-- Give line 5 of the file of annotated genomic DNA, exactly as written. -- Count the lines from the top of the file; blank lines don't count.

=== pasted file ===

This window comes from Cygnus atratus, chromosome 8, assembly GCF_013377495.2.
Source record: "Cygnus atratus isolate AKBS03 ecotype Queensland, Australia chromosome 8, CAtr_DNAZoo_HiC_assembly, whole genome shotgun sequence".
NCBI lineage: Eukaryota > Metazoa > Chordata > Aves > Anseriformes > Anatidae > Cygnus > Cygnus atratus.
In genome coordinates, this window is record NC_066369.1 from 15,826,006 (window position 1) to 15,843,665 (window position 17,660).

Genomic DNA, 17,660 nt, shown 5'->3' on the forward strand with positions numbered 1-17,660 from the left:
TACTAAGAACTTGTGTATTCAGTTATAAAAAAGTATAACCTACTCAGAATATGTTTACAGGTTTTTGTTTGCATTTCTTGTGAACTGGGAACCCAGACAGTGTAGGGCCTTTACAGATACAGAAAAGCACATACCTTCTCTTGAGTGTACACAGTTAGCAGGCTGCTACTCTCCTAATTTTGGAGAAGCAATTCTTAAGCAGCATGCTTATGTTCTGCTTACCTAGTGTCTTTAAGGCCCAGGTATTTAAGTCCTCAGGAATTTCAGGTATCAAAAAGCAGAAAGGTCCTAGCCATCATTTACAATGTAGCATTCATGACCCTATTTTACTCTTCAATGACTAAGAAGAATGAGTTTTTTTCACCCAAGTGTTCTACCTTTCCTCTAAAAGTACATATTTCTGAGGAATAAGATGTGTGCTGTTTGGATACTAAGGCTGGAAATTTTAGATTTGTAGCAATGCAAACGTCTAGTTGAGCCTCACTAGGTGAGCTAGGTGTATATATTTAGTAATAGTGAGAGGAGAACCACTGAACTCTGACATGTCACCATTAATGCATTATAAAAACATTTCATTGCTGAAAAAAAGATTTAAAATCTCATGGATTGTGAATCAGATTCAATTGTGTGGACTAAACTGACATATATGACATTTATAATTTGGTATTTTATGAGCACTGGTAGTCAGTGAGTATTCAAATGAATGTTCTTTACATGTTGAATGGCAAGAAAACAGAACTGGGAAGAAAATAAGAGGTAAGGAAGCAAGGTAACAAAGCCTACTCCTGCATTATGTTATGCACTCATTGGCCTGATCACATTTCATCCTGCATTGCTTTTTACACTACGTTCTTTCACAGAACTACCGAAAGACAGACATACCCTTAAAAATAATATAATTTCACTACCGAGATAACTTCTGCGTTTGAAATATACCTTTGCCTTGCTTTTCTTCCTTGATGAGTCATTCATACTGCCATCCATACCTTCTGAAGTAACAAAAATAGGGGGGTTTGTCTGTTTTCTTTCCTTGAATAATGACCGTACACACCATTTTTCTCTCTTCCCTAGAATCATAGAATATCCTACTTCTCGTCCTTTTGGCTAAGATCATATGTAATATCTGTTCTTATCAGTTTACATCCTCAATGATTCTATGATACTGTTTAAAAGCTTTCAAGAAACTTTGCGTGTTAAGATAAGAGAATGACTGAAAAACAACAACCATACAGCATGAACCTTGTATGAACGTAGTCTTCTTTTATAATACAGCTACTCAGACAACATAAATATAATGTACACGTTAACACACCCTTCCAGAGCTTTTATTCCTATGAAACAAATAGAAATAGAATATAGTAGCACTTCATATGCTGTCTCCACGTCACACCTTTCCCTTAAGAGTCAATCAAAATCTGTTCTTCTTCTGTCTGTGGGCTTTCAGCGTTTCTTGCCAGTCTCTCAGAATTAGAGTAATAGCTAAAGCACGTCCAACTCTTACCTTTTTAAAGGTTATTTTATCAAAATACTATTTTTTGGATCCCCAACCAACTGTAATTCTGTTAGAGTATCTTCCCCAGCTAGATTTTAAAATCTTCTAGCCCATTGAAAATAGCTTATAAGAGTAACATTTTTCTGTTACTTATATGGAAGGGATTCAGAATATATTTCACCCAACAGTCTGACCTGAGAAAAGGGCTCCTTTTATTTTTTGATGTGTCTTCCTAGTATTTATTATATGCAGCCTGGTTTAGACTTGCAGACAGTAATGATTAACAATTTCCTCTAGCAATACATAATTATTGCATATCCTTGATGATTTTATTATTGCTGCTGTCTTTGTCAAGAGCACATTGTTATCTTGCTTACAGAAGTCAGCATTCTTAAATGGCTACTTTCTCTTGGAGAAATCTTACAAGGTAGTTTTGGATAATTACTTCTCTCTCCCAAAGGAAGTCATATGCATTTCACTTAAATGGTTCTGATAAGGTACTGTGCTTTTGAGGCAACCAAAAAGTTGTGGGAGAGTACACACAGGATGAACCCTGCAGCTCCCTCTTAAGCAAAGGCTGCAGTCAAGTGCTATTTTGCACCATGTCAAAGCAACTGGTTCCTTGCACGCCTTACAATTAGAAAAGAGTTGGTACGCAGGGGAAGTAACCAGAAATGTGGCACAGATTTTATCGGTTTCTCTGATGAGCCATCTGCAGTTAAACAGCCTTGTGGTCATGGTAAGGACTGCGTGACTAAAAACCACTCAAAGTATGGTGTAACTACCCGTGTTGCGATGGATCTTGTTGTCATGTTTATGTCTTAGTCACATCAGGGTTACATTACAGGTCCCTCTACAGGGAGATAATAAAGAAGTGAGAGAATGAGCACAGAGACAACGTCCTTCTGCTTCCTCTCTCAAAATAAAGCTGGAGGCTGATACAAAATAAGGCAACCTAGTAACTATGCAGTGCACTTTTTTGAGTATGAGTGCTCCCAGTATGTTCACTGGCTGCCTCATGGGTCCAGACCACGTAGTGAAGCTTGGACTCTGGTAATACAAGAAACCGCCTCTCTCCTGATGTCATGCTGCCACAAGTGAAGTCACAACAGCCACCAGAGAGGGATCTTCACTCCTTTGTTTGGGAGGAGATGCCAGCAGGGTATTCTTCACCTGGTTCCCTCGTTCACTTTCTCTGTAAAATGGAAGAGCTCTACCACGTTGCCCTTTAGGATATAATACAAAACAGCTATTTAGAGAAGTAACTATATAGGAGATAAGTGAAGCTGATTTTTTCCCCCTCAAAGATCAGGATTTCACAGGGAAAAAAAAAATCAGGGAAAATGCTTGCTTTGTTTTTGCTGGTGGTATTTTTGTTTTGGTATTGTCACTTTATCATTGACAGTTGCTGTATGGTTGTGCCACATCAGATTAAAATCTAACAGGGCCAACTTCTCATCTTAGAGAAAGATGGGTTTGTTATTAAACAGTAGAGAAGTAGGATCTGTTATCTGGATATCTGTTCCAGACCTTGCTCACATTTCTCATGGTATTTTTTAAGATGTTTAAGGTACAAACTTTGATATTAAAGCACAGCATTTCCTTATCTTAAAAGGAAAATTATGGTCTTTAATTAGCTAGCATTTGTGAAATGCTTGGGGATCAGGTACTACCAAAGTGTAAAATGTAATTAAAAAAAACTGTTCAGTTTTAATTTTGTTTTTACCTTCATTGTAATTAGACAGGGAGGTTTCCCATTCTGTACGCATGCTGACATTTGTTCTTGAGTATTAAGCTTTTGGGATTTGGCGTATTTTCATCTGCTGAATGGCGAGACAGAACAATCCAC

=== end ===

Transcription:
Genomic DNA, 17,660 nt, shown 5'->3' on the forward strand with positions numbered 1-17,660 from the left: